The purpose of this study is to develop an accurate and reliable nomogram of vancomycin hydrochloride (VCM) for the treatment of patients with different renal functions. A VCM dosage regimen was proposed based on a nomogram derived from the population pharmacokinetic parameters of VCM and the creatinine clearance function of each patient, in combination with the Bayesian method, namely, a vial of VCM (equivalent to 0.5g of VCM) was taken as a unit to determine the initial dose and the dosage interval set at a 12-hourly or daily basis. One hundred and two patients admitted to the Kumamoto Red Cross Hospital between February, 2000 and September, 2001, who were found to have acquired methicillin-resistant Staphylococcus aureus (MRSA) infection, were treated with VCM. The usefulness of the proposed nomogram was then retrospectively evaluated by using the routine therapeutic drug monitoring data of these patients by assuming that the patients were treated according to the proposed regimen, and next the steady state serum concentrations of VCM were predicted by the Bayesian method. The predictability of the proposed nomogram, namely, the percentage of achieving therapeutic levels of VCM (the concentration 1 hour after infusion : 25-40μg/mL and the trough concentration : 5-12μg/mL), was significantly greater than that of commonly used Matzke's method after slight modification. Thirty-one MRSA patients were actually treated based on the proposed regimen between October, 2001 and January, 2002, and 58%of these patients' serum concentrations of VCM were found to have successfully achieved a level within the therapeutic windows of VCM. We concluded the proposed nomogram to be useful for determining the appropriate initial dosage regimens for VCM, especially when treating MRSA infected patients with various degrees of renal function.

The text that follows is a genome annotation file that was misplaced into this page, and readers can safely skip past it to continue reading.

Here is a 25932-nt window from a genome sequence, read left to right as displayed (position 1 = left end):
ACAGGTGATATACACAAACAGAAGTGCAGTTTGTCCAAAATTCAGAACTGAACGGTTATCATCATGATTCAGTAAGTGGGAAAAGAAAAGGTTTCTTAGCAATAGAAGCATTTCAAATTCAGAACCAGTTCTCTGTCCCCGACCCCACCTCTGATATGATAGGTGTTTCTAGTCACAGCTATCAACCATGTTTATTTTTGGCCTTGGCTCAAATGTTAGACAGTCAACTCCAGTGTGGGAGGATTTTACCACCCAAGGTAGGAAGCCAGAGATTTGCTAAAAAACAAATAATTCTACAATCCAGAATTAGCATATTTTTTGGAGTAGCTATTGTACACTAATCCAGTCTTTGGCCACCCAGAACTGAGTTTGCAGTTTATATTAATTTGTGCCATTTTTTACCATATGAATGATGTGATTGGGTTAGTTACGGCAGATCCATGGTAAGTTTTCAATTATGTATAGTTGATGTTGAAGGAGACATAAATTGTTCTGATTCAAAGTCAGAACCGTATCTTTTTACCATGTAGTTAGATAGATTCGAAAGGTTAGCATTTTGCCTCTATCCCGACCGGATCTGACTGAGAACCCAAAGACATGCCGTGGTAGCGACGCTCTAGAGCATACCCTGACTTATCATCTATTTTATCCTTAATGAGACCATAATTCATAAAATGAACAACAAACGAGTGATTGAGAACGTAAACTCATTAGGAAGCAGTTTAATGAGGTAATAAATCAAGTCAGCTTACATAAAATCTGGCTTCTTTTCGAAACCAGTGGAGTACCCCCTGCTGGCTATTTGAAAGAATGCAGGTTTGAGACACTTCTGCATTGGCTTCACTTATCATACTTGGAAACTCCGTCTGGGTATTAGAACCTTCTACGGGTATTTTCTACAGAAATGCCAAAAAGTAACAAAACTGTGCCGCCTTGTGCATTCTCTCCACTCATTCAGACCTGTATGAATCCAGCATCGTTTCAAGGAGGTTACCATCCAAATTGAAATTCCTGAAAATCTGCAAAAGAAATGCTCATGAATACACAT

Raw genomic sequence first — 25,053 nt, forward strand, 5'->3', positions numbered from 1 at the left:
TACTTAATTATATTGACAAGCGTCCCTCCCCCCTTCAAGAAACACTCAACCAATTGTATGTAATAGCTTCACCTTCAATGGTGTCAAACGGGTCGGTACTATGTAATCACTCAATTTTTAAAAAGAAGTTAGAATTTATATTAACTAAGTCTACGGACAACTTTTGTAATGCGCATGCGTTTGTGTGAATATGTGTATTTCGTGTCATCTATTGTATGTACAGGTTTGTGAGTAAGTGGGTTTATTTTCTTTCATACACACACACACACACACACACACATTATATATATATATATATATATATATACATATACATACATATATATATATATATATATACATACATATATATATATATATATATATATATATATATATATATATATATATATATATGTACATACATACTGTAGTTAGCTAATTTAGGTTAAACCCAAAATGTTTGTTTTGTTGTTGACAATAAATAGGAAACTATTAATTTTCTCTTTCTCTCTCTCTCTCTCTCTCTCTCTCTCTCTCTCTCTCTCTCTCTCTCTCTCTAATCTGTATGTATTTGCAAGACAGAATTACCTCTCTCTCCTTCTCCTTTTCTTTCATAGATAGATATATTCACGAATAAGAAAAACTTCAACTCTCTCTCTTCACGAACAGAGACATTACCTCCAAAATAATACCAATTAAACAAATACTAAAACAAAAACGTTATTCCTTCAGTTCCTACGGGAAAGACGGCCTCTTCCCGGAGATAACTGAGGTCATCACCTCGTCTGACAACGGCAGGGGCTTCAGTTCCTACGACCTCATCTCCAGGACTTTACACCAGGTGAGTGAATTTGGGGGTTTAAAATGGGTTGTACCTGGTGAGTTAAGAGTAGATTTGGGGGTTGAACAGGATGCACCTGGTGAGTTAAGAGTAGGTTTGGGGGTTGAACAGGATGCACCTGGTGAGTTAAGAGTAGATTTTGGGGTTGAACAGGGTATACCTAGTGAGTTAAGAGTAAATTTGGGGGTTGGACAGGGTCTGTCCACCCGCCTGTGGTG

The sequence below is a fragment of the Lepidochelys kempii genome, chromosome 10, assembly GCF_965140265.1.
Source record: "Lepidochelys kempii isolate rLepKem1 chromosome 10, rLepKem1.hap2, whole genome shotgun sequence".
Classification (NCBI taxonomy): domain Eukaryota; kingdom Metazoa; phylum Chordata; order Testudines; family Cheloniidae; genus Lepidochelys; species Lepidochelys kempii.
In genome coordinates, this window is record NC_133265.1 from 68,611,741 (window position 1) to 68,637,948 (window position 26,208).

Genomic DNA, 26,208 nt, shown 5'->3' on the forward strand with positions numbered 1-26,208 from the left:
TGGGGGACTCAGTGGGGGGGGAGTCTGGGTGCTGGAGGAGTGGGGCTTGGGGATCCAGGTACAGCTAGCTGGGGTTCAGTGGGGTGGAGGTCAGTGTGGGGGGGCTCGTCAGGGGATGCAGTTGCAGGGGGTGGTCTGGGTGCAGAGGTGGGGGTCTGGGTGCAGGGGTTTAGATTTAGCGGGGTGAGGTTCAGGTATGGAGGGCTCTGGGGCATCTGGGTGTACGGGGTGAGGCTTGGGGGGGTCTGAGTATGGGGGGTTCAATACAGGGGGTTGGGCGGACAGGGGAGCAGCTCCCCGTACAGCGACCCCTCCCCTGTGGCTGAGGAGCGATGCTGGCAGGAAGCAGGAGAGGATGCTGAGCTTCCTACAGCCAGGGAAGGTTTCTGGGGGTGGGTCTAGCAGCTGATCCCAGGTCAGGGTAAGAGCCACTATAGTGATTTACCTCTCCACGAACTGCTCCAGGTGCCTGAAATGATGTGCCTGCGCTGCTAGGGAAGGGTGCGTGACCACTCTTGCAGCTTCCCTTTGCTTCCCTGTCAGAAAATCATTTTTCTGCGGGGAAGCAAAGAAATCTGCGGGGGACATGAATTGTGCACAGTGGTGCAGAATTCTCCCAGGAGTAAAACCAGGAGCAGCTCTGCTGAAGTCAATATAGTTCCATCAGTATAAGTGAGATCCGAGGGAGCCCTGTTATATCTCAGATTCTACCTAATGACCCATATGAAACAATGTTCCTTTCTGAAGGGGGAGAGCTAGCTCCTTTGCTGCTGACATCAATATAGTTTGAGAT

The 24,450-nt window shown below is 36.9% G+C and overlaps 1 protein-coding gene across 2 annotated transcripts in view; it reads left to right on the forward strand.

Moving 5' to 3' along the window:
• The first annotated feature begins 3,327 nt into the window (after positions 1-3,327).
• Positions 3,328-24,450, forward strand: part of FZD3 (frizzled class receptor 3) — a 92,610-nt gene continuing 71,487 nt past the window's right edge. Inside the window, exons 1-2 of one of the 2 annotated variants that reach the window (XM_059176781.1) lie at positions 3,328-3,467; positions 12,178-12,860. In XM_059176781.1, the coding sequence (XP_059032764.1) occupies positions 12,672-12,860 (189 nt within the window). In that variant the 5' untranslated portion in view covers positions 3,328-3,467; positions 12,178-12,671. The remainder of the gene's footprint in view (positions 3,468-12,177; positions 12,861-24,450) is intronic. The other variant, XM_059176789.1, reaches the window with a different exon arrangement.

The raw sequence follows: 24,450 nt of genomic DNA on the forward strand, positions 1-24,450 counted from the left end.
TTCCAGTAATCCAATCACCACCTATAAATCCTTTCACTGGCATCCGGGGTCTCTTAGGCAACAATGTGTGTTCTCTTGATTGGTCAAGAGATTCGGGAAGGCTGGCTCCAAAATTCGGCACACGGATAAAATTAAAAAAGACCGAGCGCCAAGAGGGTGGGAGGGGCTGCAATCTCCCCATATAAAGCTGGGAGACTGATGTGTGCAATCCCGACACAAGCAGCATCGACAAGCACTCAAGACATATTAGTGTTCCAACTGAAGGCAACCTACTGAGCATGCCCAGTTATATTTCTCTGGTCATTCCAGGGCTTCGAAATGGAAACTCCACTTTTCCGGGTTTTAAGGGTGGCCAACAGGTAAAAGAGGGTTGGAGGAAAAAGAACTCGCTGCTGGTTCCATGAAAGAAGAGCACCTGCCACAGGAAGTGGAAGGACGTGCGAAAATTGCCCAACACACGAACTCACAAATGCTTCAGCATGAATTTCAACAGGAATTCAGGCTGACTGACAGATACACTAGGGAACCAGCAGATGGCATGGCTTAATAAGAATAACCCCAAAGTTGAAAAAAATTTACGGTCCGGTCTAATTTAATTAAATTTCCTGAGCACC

Therapeutic Drug Monitoring (TDM) supporting software based on the Bayesian method was developed in order to support TDM work. We mostly used the population parameters of Japanese patients that have been reported in recent years, and in the case of drugs which had not been reported for Japanese parameters, we used the foreign parameters. The algorithm of the non-linear least squares method for the Bayesian method uses the Simplex method. Nineteen different types of drugs such as cardiac glycoside, anticonvulsants, bronchodilators, antibiotics and antiarrhythmic drugs can thus be calculated. The typical characteristics of this software are shown as follows : 1. The system was easy to use and the form was standardized because the software was designed to be used equally for several different types of drugs. 2. By classifying the range of effective blood concentrations by color, the variations in drug concentrations could be interpreted clearly. 3. The parameters estimated by this software to population parameters could be easily compared using the accumulation density function. 4. The preservation of the analysis results was possible, and it is therefore easy to compare the findings with past data. 5. A re-calculation of the dosage using the analysis results of analysis is possible. 6. As for Arbekacin, Vancomycin and Teicoplanin, the parameters could be estimated using the Sawchuk-Zaske method. Consequently, this software was found to be useful for performing effective Therapeutic Drug Monitoring.